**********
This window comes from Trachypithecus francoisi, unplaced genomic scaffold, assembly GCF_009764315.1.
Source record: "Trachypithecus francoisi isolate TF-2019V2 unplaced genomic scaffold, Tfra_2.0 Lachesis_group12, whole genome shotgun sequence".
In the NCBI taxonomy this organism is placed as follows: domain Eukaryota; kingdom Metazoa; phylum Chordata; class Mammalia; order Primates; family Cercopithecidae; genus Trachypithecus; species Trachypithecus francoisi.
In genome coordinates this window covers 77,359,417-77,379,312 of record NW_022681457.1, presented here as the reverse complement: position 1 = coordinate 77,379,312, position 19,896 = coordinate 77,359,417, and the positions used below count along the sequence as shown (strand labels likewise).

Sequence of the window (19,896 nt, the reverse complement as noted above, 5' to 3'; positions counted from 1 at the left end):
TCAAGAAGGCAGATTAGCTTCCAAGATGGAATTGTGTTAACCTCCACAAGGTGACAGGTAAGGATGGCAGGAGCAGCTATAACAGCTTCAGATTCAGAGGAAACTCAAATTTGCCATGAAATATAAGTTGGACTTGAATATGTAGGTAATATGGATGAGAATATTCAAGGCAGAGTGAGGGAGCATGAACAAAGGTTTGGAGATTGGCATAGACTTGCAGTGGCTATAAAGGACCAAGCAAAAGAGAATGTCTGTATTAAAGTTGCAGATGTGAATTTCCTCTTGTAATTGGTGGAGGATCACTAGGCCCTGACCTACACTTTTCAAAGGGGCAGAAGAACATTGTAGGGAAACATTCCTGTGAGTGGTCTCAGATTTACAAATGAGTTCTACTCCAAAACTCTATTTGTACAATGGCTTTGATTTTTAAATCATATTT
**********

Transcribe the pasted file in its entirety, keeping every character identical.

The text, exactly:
This window comes from Trachypithecus francoisi, unplaced genomic scaffold, assembly GCF_009764315.1.
Source record: "Trachypithecus francoisi isolate TF-2019V2 unplaced genomic scaffold, Tfra_2.0 Lachesis_group12, whole genome shotgun sequence".
In the NCBI taxonomy this organism is placed as follows: domain Eukaryota; kingdom Metazoa; phylum Chordata; class Mammalia; order Primates; family Cercopithecidae; genus Trachypithecus; species Trachypithecus francoisi.
In genome coordinates this window covers 77,359,417-77,379,312 of record NW_022681457.1, presented here as the reverse complement: position 1 = coordinate 77,379,312, position 19,896 = coordinate 77,359,417, and the positions used below count along the sequence as shown (strand labels likewise).

Sequence of the window (19,896 nt, the reverse complement as noted above, 5' to 3'; positions counted from 1 at the left end):
TCAAGAAGGCAGATTAGCTTCCAAGATGGAATTGTGTTAACCTCCACAAGGTGACAGGTAAGGATGGCAGGAGCAGCTATAACAGCTTCAGATTCAGAGGAAACTCAAATTTGCCATGAAATATAAGTTGGACTTGAATATGTAGGTAATATGGATGAGAATATTCAAGGCAGAGTGAGGGAGCATGAACAAAGGTTTGGAGATTGGCATAGACTTGCAGTGGCTATAAAGGACCAAGCAAAAGAGAATGTCTGTATTAAAGTTGCAGATGTGAATTTCCTCTTGTAATTGGTGGAGGATCACTAGGCCCTGACCTACACTTTTCAAAGGGGCAGAAGAACATTGTAGGGAAACATTCCTGTGAGTGGTCTCAGATTTACAAATGAGTTCTACTCCAAAACTCTATTTGTACAATGGCTTTGATTTTTAAATCATATTT